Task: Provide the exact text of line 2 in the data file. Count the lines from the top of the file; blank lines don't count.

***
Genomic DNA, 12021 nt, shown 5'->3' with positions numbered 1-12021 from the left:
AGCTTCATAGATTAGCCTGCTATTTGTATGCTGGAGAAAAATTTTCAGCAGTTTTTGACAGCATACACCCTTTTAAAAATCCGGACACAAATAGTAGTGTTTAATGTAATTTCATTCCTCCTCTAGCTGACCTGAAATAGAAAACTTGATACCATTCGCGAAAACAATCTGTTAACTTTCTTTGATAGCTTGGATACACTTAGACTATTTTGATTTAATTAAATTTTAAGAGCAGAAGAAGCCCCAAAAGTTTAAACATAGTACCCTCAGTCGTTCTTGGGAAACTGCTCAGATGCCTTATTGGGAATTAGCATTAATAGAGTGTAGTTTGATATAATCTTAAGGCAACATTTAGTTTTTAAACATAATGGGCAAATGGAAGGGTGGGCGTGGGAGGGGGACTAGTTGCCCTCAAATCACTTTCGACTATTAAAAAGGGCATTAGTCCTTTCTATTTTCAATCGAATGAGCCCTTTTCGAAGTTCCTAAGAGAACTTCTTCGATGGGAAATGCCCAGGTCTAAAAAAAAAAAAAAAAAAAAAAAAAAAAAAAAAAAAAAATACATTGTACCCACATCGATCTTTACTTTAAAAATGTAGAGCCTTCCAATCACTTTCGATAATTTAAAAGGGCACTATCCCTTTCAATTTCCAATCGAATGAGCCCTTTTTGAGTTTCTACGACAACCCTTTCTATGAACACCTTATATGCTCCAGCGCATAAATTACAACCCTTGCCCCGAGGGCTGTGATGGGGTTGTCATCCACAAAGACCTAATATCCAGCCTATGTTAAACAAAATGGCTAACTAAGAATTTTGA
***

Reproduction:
AGCTTCATAGATTAGCCTGCTATTTGTATGCTGGAGAAAAATTTTCAGCAGTTTTTGACAGCATACACCCTTTTAAAAATCCGGACACAAATAGTAGTGTTTAATGTAATTTCATTCCTCCTCTAGCTGACCTGAAATAGAAAACTTGATACCATTCGCGAAAACAATCTGTTAACTTTCTTTGATAGCTTGGATACACTTAGACTATTTTGATTTAATTAAATTTTAAGAGCAGAAGAAGCCCCAAAAGTTTAAACATAGTACCCTCAGTCGTTCTTGGGAAACTGCTCAGATGCCTTATTGGGAATTAGCATTAATAGAGTGTAGTTTGATATAATCTTAAGGCAACATTTAGTTTTTAAACATAATGGGCAAATGGAAGGGTGGGCGTGGGAGGGGGACTAGTTGCCCTCAAATCACTTTCGACTATTAAAAAGGGCATTAGTCCTTTCTATTTTCAATCGAATGAGCCCTTTTCGAAGTTCCTAAGAGAACTTCTTCGATGGGAAATGCCCAGGTCTAAAAAAAAAAAAAAAAAAAAAAAAAAAAAAAAAAAAAAATACATTGTACCCACATCGATCTTTACTTTAAAAATGTAGAGCCTTCCAATCACTTTCGATAATTTAAAAGGGCACTATCCCTTTCAATTTCCAATCGAATGAGCCCTTTTTGAGTTTCTACGACAACCCTTTCTATGAACACCTTATATGCTCCAGCGCATAAATTACAACCCTTGCCCCGAGGGCTGTGATGGGGTTGTCATCCACAAAGACCTAATATCCAGCCTATGTTAAACAAAATGGCTAACTAAGAATTTTGA